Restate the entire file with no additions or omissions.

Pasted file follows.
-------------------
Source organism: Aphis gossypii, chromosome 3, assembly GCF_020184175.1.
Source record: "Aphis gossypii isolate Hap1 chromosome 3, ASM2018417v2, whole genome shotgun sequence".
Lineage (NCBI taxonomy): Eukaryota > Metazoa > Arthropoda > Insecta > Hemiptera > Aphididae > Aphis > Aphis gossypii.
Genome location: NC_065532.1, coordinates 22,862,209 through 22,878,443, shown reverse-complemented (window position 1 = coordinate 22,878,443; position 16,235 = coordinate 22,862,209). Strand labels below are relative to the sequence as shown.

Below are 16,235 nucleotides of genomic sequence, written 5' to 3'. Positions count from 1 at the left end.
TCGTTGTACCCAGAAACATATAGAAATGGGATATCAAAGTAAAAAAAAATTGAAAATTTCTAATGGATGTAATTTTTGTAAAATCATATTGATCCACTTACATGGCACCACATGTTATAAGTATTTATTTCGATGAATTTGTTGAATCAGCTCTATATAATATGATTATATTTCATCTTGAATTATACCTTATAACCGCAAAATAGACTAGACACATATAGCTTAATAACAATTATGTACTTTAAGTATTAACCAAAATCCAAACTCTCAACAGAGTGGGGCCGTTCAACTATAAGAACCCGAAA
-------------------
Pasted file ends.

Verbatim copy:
Source organism: Aphis gossypii, chromosome 3, assembly GCF_020184175.1.
Source record: "Aphis gossypii isolate Hap1 chromosome 3, ASM2018417v2, whole genome shotgun sequence".
Lineage (NCBI taxonomy): Eukaryota > Metazoa > Arthropoda > Insecta > Hemiptera > Aphididae > Aphis > Aphis gossypii.
Genome location: NC_065532.1, coordinates 22,862,209 through 22,878,443, shown reverse-complemented (window position 1 = coordinate 22,878,443; position 16,235 = coordinate 22,862,209). Strand labels below are relative to the sequence as shown.

Below are 16,235 nucleotides of genomic sequence, written 5' to 3'. Positions count from 1 at the left end.
TCGTTGTACCCAGAAACATATAGAAATGGGATATCAAAGTAAAAAAAAATTGAAAATTTCTAATGGATGTAATTTTTGTAAAATCATATTGATCCACTTACATGGCACCACATGTTATAAGTATTTATTTCGATGAATTTGTTGAATCAGCTCTATATAATATGATTATATTTCATCTTGAATTATACCTTATAACCGCAAAATAGACTAGACACATATAGCTTAATAACAATTATGTACTTTAAGTATTAACCAAAATCCAAACTCTCAACAGAGTGGGGCCGTTCAACTATAAGAACCCGAAA